The growing value of England’s urban woodlands
England’s community forestry movement kicked off in the 1990s – which means many woodlands are now maturing and coming into their own as venues for recreation, habitats for wildlife and as drivers of tourism and economic growth.
One of those original community forests, The Mersey Forest Partnership, has worked closely with local people since 1991 to create new areas of accessible woodland close to where they live, reclaiming derelict land or making use of underused land. More than 9 million trees have been planted in the past 25 years, creating thousands of hectares of new woodland. The area of woodland has increased by close to 75%, bucking the national trend.
Paul Nolan, Director of The Mersey Forest said, "We have dramatically increased the availability of accessible woodland in hundreds of urban sites across Merseyside and north Cheshire over the past 25 years.
“Based on the Woodland Trust's Woodland Access standard there is clearly a large increase in woodlands close to the places people live. We know from surveys that 65% of people close to these new woodlands are using them for recreation at least once a month."
Boosting health and wellbeing
Increasing opportunities for access to and recreation within woodlands is especially important near to where people live and work. It’s these local woodlands and green spaces that can have the biggest impact on people’s health and wellbeing. Many people live a long distance from National Parks or areas of outstanding natural beauty but can benefit from a well planned local green infrastructure that brings the countryside into town.
The positive effect of nature and a green environment on health is now well documented. The maturing woodlands of The Mersey Forest are a great resource for health – the task now is to engage more people with their local woodlands and provide more recreational opportunities. The Mersey Forest’s ‘Natural Health Service’ is providing opportunities for people to get involved in activities such as walking, conservation work and mindfulness in their local woodlands.
Other sites are becoming venues for activities such as parkruns, with local ‘Friends of groups’ also organising regular events. The annual ‘Walk in the Woods’ month in May is also used to promote local woodland walks.
Attracting tourism and transforming image
In parts of The Mersey Forest area the changes to the landscape have been dramatic. In particular, the beautiful Northwich woodlands, covering a large area once scarred by salt and chemical industries, are now recognised as one of the Cheshire town’s key assets in attracting visitors. The extensive woodland walking and cycle routes complement and connect the waterways of the River Weaver and the Trent and Mersey canal, providing a landscape where recently established tourist attractions of the Anderton Boat Lift and the Lion Salt Works can thrive.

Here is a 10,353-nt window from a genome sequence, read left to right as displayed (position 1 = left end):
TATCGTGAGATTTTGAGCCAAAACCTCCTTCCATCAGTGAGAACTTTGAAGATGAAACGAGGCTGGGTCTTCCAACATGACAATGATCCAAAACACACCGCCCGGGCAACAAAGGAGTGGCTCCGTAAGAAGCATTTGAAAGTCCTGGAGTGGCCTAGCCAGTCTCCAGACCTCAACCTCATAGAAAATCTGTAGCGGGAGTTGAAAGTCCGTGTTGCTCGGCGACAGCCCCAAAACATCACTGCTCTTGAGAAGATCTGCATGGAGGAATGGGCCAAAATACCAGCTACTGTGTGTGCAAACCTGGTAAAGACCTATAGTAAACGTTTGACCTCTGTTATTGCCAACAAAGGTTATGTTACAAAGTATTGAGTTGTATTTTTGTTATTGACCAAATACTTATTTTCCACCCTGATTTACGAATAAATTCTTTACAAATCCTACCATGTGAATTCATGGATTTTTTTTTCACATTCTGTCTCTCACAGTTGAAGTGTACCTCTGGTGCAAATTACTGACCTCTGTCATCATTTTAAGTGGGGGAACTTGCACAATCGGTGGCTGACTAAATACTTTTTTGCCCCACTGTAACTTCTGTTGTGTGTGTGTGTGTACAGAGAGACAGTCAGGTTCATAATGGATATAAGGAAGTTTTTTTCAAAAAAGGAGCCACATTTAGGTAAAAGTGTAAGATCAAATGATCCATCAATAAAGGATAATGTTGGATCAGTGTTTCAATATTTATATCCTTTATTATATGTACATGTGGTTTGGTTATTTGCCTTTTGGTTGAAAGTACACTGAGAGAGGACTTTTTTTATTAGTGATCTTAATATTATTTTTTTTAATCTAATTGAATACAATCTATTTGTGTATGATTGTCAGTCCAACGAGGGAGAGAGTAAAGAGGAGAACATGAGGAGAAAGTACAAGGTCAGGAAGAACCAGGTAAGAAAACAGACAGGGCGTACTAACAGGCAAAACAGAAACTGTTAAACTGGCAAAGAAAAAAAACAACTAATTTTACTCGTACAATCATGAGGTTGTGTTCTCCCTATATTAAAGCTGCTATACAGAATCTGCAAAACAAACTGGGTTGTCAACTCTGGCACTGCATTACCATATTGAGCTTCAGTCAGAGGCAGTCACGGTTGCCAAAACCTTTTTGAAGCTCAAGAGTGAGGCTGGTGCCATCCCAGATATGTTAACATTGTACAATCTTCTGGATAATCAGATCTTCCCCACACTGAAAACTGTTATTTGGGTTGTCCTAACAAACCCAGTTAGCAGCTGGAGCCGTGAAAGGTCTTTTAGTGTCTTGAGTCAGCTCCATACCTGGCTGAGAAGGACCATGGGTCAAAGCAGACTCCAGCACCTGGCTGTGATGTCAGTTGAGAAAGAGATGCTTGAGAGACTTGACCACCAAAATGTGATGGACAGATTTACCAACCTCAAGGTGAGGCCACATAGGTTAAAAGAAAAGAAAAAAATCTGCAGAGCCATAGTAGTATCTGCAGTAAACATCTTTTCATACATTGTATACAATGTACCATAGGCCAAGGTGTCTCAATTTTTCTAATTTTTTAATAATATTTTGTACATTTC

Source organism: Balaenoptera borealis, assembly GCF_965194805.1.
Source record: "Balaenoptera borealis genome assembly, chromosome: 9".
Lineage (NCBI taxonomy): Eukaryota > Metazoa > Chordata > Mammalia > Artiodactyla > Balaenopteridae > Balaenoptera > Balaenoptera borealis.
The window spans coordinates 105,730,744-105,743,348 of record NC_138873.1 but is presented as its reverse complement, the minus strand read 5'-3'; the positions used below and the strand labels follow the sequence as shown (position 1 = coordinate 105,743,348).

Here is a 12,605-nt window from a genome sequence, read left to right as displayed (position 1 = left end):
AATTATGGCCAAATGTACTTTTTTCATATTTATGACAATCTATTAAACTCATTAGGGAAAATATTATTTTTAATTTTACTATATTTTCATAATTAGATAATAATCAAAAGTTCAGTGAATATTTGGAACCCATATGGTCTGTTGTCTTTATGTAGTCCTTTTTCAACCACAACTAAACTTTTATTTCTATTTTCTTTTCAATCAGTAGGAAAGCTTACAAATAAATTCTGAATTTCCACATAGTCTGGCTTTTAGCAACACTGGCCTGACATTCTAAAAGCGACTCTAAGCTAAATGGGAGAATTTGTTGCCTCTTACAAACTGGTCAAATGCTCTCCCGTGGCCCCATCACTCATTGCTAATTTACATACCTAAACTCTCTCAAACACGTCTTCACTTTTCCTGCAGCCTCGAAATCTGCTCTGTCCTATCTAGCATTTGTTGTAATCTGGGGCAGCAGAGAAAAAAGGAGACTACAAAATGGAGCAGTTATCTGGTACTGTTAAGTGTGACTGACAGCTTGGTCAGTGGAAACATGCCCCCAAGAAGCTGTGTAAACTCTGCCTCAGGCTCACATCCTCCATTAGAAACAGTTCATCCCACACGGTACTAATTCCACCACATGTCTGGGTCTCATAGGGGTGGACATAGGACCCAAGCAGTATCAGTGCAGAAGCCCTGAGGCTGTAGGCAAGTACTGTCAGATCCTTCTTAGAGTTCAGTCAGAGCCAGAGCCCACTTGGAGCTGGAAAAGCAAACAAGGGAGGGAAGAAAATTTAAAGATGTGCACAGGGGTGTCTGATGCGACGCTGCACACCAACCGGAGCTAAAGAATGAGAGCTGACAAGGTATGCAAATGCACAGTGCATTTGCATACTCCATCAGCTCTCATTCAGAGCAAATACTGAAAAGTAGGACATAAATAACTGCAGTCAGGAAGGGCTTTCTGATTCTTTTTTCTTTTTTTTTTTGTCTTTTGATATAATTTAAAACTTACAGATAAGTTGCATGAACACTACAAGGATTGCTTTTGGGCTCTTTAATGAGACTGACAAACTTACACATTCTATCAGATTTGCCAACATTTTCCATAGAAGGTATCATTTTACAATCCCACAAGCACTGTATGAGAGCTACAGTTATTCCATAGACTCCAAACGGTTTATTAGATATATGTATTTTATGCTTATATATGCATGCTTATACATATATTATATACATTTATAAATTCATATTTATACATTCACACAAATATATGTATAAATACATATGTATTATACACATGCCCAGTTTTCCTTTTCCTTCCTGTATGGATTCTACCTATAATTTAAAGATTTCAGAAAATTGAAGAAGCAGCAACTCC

Bold Forest Park, a collection of interlinked woodlands south of St Helens are also changing the image of the town and attracting new visitors, especially to the ‘Dream’ sculpture that dominates the local landscape. The ‘grim up north’ stereotypes are finally beginning to fade as former coalfields burst into new life as recreational and environmental hubs.
The Northern Forest and the future
The greening of the north has only just begun. The Northern Forest is a new 25-year vision to plant 50 million trees across the North of England, stretching from Liverpool to Hull with the M62 as its spine. Working with the Woodland Trust, five Community Forests (The Mersey Forest, City of Trees, HEYwoods, The White Rose Forest and the South Yorkshire Forest) will play a key role in planning and delivering this ambitious plan to reforest the area.
It’s ambitious – but also essential. There is an urgent need to plant more trees. The IPCC report on Climate Change in October 2018 highlighted the need to plant billions more and make some hard choices globally about how land is used.
The target of 50 million trees equates to trebling the current rate of planting and will create a productive forest across the Northern Powerhouse area that will provide a range of social, economic and environmental benefits.
In thirty years time that means many more northern communities will be able to enjoy the benefits of local woodlands. Anticipated hotter summers are likely to make outdoors recreation and tourism increasingly desirable – and mature trees will be highly valued for their shading and cooling effect. Urban areas that plant trees now will reap the rewards in decades to come.
You can find out more about The Mersey Forest at www.merseyforest.org.uk.